When you deal with childhood cancer, you get some measure of how fragile life is. As you watch a terminal case progress from hope in standard regimens to hope in clinical trials to hope in alternative treatments to acceptance and hospice, you gain an understanding of how life is both tragic and precious. When life ends rather suddenly, however, you realize not only how precious life is but how precious each and every moment is.

The impact of thinking you, or someone you love, could be enjoying your favorite television show one moment and gone the next is sobering. It is not something you should dwell on, as life presents enough worries without dwelling on your demise. But you should dwell on making sure each moment counts. It is easy to make life your focus right after you have experienced a loss, or nearly lost your own life, but hard to maintain that focus – without some concerted effort, at least.

Here is a lesson on perspective. We spend the majority of our lives on relatively meaningless things. These things could be the television shows we watch, the worries we bear, or even the majority of the work we do. We spend our time on these things believing we are doing many of them to make the meaningful things better or perhaps to escape from the drudgery of daily life or the stresses placed on us. In reality, much of the busy work comes from our own fears that focusing on the meaningful things will increase our likelihood of screwing the meaningful things up. Rather than face that possibility, we move to the minors.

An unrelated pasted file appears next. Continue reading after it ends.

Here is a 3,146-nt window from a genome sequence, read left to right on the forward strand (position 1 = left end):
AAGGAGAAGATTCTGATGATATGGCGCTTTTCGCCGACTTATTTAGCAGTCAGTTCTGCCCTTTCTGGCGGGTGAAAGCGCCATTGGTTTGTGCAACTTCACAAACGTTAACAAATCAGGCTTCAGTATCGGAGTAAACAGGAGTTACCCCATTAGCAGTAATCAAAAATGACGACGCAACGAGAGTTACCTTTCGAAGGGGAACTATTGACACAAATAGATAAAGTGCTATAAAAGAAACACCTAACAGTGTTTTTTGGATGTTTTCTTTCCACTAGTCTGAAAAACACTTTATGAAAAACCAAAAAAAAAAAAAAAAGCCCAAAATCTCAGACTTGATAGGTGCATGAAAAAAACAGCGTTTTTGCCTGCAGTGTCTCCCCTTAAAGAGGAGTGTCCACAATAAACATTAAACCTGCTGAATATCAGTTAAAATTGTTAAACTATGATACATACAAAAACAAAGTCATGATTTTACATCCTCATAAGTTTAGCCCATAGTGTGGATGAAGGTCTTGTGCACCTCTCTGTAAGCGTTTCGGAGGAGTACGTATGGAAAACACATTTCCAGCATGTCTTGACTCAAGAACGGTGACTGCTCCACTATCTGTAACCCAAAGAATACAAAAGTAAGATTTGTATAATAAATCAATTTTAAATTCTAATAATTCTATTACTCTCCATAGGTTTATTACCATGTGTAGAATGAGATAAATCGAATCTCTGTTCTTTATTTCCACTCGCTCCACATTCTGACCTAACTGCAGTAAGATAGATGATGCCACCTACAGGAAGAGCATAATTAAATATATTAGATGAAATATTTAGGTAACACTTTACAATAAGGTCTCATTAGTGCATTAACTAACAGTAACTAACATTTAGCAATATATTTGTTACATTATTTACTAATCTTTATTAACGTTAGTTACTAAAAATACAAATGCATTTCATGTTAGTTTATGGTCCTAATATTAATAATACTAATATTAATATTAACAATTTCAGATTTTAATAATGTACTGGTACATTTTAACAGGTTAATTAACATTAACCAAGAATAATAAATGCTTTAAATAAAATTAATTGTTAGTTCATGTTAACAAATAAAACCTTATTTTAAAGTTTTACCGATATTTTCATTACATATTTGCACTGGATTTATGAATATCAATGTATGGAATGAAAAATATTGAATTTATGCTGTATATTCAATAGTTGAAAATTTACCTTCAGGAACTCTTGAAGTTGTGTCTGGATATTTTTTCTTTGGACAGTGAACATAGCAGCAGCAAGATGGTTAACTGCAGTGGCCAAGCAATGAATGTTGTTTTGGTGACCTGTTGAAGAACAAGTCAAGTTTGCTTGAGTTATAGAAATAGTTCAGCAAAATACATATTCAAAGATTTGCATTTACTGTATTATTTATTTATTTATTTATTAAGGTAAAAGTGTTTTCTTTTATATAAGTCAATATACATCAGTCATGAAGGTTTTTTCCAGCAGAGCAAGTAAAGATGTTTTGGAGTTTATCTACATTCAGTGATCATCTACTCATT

Here are some things I have learned:

  • We will spend all but a blip of our “lives” in eternity, yet the majority of us spend less than a small percentage of our time focusing on whom we will spend eternity with
  • Our biggest treasures in our twilight or during hard times are the friends we have, yet most of us spend very little time with our children and friends in a meaningful way
  • Our most meaningful legacies are those we pass on to the next generation, yet most of us seek our meaning in temporal things
  • The most important people during tragedies are those that were never expected to show up …
  • … and the most damaging are those who were expected who found more important things to do

Here is what I have learned about life and its meaning. Some will find comfort in this, others will assume it is just a meaningless fairy tale. For the later, I suggest you examine the things you are “sure” of very closely, as I am confident you will find each of us have something we hold on to that is not fully supported by evidence. This, in a non-religious context, is what “faith” is.

God and the price of Love

We start with the creation. It is not important whether creation was six days or billions. It is not important whether God used words to create or set things in motion and allowed evolutionary processes to complete His work. What is important is God reached the pinnacle of His creation at some point and that pinnacle is us. Genesis tells us God made man in “our image” and he breathed life into man. On a spiritual level, God separated man from other creatures by giving Him an eternal soul, or “breathing His spirit” into His creation. The important takeaway here is God felt He had finally reached a point where He created a creature that was in “His image” and, out of love, gave man a soul.

Now God has a choice. He loves man and wants man to love Him back.

  1. He can dictate the terms, but love from prisoners is not real love (see the Stockholm syndrome). With God, the appearance of love could have been perfect facsimile of love and none of His creation would have known the difference. But God would have known it was not real love, which must be freely given.